The FDA recently approved two investigational device exemption trials that will examine devices for patients undergoing transcatheter aortic valve replacement (TAVR).
The SAPIEN 3 THV PARTNER 3 trial, which is sponsored by Edwards Lifesciences, will examine the safety and effectiveness of the company’s Sapien 3 transcatheter heart valve in patients with severe, symptomatic aortic stenosis who are at low operative risk for standard aortic valve replacement.
The primary endpoint of the prospective, randomized, controlled, multicenter study will be a composite of all-cause mortality, all stroke and re-hospitalization for one year after the procedure.
The FDA approved the Sapien 3 system in June 2015 to treat high-risk patients with severe aortic stenosis.
The study is expected to begin in April 2016 and enroll 1,228 patients. They will be randomized to receive the Sapien 3 valve or undergo surgical aortic valve replacement (SAVR). Patients will be at least 65 years old at enrollment and will have follow-up visits at discharge, 30 days and six months and annually for the next 10 years.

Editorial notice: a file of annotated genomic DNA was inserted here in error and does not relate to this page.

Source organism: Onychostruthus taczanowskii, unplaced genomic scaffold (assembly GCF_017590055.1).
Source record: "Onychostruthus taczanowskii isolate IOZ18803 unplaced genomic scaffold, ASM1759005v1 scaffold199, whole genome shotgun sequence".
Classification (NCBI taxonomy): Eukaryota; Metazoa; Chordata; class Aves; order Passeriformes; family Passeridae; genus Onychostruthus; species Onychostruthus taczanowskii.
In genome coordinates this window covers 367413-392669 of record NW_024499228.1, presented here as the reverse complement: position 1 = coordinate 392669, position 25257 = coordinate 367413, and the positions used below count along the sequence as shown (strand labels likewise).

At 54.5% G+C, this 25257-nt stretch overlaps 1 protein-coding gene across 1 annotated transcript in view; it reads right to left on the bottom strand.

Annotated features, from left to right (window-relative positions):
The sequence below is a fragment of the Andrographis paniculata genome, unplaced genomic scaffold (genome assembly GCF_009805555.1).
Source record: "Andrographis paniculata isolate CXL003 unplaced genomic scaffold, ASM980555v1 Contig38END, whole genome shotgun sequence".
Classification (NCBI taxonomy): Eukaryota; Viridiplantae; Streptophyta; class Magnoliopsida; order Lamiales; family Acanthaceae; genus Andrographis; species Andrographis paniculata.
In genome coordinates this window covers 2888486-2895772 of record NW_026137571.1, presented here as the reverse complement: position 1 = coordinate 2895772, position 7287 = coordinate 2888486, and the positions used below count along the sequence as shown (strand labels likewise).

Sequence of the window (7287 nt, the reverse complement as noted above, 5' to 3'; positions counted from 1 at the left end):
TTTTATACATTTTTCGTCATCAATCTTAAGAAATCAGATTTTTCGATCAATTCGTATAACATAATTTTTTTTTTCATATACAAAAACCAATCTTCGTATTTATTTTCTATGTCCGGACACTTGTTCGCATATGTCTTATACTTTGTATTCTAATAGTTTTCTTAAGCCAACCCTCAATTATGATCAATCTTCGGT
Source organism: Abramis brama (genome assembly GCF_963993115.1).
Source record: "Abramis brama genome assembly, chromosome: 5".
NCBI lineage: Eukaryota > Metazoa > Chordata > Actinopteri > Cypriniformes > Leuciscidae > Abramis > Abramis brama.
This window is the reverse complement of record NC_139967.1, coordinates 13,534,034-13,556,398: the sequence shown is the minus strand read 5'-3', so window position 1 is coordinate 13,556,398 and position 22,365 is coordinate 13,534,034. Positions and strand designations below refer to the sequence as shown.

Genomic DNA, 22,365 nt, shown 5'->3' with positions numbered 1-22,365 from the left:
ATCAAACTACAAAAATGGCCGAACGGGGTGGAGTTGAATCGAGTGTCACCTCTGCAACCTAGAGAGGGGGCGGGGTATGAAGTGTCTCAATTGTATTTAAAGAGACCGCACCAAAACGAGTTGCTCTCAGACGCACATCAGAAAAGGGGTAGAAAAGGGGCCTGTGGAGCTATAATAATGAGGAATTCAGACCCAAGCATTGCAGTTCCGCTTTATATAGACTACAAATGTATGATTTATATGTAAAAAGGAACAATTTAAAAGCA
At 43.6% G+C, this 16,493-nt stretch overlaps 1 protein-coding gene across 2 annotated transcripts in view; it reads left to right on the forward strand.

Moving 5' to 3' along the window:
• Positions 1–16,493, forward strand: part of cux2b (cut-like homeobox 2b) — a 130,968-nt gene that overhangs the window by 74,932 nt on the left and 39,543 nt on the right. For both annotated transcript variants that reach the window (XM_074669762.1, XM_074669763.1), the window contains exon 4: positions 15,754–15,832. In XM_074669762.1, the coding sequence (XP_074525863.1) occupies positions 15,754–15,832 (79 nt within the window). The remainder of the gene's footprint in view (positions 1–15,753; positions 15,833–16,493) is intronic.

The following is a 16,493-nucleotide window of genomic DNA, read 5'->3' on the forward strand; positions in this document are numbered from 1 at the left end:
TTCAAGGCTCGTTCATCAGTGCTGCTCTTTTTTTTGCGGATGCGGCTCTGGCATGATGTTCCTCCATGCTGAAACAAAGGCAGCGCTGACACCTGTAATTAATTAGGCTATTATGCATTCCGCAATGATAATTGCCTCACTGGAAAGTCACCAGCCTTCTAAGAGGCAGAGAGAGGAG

The co-principal investigators of the trial are Martin B. Leon, MD, FACC, of Columbia University Medical Center in New York CIty, and Michael J. Mack, MD, FACC, of the Heart Hospital Baylor in Plano, Texas.
The other trial, which is sponsored by Medtronic, will examine Medtronic’s TAVR system in patients at low risk for SAVR. The objective is to evaluate if the Medtronic TAVR system is noninferior to SAVR as measured by rates of all-cause mortality or disabling stroke at two years in patients with severe aortic stenosis and a low predicted risk of operative mortality for SAVR.
The multicenter, prospective, randomized trial is expected to begin enrollment this month. Patients will be examined before and after undergoing TAVR or SAVR, at discharge, 30 days, six months, one year and 18 months and annually through five years.